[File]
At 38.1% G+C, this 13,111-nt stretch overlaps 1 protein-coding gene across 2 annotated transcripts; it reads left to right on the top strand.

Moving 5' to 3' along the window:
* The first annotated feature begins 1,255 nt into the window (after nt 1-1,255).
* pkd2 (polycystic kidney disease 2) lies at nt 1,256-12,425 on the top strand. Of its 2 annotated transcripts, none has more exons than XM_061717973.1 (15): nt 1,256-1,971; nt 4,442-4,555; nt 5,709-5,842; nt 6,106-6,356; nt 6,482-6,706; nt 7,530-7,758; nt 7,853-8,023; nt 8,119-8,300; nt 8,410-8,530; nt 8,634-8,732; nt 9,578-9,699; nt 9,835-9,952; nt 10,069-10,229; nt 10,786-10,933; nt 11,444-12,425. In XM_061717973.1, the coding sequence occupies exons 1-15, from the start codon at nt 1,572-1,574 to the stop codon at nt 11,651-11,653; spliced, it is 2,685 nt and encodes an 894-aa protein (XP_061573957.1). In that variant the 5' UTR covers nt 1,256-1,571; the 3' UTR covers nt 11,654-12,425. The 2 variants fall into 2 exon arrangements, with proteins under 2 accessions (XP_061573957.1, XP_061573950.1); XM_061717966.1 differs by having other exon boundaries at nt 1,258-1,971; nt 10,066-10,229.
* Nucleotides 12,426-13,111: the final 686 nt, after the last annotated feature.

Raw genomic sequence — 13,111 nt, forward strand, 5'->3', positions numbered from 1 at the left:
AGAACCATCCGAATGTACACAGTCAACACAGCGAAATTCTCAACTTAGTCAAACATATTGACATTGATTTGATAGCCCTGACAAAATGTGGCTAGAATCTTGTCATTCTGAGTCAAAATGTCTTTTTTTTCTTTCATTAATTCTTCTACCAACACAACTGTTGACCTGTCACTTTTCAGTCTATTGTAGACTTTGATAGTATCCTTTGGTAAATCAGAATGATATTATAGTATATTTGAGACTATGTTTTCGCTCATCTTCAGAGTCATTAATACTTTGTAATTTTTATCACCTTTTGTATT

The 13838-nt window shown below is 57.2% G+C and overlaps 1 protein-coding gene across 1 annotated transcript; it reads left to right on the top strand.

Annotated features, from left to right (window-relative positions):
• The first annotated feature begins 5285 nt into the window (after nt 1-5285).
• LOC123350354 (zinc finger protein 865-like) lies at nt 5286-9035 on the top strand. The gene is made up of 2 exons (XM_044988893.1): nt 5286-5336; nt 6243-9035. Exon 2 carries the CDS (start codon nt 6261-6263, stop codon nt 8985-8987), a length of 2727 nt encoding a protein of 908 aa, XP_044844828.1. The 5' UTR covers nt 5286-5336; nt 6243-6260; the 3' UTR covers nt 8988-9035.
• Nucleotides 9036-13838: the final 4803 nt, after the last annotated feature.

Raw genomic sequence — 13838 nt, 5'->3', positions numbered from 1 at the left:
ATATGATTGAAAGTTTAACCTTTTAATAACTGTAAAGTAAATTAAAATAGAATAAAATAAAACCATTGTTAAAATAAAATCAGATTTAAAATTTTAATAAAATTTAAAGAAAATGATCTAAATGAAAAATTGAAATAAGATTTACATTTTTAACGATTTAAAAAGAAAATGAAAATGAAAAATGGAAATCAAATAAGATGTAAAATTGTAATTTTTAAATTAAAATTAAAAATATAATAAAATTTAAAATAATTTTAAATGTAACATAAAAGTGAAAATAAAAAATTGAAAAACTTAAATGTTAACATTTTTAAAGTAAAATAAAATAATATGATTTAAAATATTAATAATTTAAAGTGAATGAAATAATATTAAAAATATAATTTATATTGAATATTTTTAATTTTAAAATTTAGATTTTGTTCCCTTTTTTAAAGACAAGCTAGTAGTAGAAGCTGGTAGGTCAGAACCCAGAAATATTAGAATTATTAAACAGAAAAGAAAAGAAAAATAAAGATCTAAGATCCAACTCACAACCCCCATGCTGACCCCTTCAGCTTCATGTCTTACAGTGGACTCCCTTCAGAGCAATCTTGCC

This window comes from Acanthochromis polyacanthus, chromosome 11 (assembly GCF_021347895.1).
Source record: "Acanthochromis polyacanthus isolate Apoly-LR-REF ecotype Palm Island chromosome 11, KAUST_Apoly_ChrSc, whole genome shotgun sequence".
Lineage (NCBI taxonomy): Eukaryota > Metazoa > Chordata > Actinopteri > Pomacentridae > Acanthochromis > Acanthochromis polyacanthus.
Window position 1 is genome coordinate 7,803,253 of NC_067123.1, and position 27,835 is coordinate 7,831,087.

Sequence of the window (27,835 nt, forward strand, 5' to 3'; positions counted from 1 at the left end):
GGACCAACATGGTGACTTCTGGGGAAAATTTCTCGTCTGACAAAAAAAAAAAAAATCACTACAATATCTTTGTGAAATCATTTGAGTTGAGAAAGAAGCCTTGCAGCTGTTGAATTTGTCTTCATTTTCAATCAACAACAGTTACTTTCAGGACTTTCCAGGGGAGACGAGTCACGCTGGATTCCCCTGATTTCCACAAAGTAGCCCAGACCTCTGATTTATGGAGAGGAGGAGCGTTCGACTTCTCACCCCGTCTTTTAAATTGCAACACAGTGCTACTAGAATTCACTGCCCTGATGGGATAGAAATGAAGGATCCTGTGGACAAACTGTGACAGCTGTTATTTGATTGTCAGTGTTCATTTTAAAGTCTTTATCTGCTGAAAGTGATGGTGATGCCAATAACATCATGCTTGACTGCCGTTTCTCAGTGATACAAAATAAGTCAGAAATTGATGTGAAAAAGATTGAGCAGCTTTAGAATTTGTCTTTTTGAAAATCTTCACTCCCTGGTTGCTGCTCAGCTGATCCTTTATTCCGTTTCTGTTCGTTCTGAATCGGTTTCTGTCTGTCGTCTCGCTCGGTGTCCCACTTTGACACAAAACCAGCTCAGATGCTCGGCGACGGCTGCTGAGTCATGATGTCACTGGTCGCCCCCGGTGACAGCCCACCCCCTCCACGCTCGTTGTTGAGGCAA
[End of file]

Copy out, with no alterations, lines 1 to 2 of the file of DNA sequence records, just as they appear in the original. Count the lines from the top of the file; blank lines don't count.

At 38.1% G+C, this 13,111-nt stretch overlaps 1 protein-coding gene across 2 annotated transcripts; it reads left to right on the top strand.

Moving 5' to 3' along the window: